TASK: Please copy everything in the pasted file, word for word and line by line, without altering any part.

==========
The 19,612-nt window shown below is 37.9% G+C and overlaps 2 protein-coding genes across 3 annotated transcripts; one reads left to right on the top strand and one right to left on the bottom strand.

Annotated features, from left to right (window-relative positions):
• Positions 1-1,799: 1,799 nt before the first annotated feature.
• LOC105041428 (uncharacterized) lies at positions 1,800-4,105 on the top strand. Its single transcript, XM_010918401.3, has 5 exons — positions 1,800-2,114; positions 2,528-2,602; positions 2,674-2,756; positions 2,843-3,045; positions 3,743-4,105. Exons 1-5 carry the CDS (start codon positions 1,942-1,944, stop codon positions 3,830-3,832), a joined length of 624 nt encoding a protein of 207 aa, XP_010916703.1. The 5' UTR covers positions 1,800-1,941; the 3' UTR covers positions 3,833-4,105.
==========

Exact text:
The 19,612-nt window shown below is 37.9% G+C and overlaps 2 protein-coding genes across 3 annotated transcripts; one reads left to right on the top strand and one right to left on the bottom strand.

Annotated features, from left to right (window-relative positions):
• Positions 1-1,799: 1,799 nt before the first annotated feature.
• LOC105041428 (uncharacterized) lies at positions 1,800-4,105 on the top strand. Its single transcript, XM_010918401.3, has 5 exons — positions 1,800-2,114; positions 2,528-2,602; positions 2,674-2,756; positions 2,843-3,045; positions 3,743-4,105. Exons 1-5 carry the CDS (start codon positions 1,942-1,944, stop codon positions 3,830-3,832), a joined length of 624 nt encoding a protein of 207 aa, XP_010916703.1. The 5' UTR covers positions 1,800-1,941; the 3' UTR covers positions 3,833-4,105.